Vosper, with another private named Gibson, of the same force, was acting as escort to Major, later LieutenantColonel McNeill, aide-de-camp to Sir Duncan Cameron, who was proceeding to Te Awamutu. When about a mile from Ohaupo (“Ohanpu” says the “Gazette”), Major McNeill sighted a body of enemy in front and after sending Private Gibson back to Ohaupo for infantry reinforcements, went on leisurely, with Vosper, to the top of a rise, to watch the enemy.
Suddenly the pair were attacked by about fifty natives who had been concealed in the fern close at hand. Their only chance of escape was by riding for their lives, but as they turned to gallop away, Vosper's horse fell and threw him. The natives rushed forward to seize him, but Major McNeill, on finding that Vosper was not following, returned to the scene of the ambush, caught the horse and then helped Vosper to mount.
The Gazette relates that “the natives were firing sharply at them and were so near, that according to Vosper's statement, it was only by galloping as hard as they could that they escaped. He says he owes his life entirely to Lieutenant Colonel McNeill's assistance, for he could not have caught his horse alone, and in a few minutes, must have been killed.”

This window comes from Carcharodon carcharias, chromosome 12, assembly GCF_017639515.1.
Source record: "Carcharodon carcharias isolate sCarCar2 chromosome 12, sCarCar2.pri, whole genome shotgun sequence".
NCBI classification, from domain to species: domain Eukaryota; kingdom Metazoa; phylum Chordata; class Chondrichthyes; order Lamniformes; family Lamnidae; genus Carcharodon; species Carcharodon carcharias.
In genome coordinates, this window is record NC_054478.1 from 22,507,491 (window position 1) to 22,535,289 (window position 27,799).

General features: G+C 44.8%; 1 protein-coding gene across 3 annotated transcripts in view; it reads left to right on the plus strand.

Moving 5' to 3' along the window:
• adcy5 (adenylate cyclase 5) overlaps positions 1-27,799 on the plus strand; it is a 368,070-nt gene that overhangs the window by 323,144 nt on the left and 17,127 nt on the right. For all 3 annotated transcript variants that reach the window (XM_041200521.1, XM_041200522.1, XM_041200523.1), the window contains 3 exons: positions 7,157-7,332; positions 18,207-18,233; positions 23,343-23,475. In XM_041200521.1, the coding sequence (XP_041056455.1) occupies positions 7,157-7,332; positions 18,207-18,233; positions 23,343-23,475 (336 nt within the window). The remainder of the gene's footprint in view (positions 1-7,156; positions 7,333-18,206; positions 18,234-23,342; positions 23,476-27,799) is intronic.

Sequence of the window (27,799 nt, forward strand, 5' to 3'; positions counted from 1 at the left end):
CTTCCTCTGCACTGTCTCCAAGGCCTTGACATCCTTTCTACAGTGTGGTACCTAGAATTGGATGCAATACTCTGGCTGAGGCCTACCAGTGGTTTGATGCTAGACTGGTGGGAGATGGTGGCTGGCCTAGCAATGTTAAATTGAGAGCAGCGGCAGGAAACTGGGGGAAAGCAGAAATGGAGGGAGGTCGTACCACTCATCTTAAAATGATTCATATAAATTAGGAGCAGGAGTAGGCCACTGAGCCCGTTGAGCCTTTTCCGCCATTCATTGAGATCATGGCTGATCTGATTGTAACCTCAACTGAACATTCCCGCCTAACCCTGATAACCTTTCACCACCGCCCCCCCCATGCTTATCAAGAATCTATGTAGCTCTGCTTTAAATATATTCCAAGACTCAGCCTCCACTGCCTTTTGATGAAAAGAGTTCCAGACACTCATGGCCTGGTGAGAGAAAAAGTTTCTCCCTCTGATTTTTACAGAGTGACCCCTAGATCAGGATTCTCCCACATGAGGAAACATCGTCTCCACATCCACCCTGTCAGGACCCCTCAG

With the battle of Orakau, which began the following day, the Waikato War faded out, and the scene shifts to the East Coast and the attack on the Gate Pa at Tauranga on 29th April where Commander Hay's gallant assault earned V.C.s for two of the participants.
Heavy artillery fire had made a breach in the left angle of the main redoubt and a storming party moved in, four abreast, after which there was a terrible hand-to-hand combat. The soldiers tried to storm one wing of the pa, while the naval party, 150 strong, under Commander Hay of page 32 H.M.S. “Harrier,” made for the central redoubt. The attackers were repulsed, however. Nearly every naval officer was killed and Commander Hay was mortally wounded in the abdomen.
The Victoria Crosses were awarded on the testimony of Commodore Sir William Wiseman, Bt., C.B., to Captain of the Foretop Samuel Mitchell, of H.M.S. “Harrier,” and AssistantSurgeon William George Manley, of the Royal Artillery.
Mitchell, it transpires, received his V.C. for disobeying an order. He was doing duty as Captain's coxswain at the time, and entered the pa with Commander Hay. When the Commander was wounded, Mitchell tried to bring him out, but the Commander ordered him to leave him and seek his own safety. Mitchell, however, picked him up and carried him away, where he was attended by Manley who had volunteered to enter the pa with the storming party.
After he had attended to Commander Hay, Manley re-entered the pa to see if he could find any more wounded. When the tide of battle turned and the storming party were driven out, Manley was one of the last officers to leave.
One 21st June, Colonel Greer found the Maoris entrenching for a formidable pa at Te Ranga and he attacked at once. The natives made a desperately gallant stand, but they wilted before a successful bayonet charge, and the few survivors broke and fled. The Tauranga campaign was over.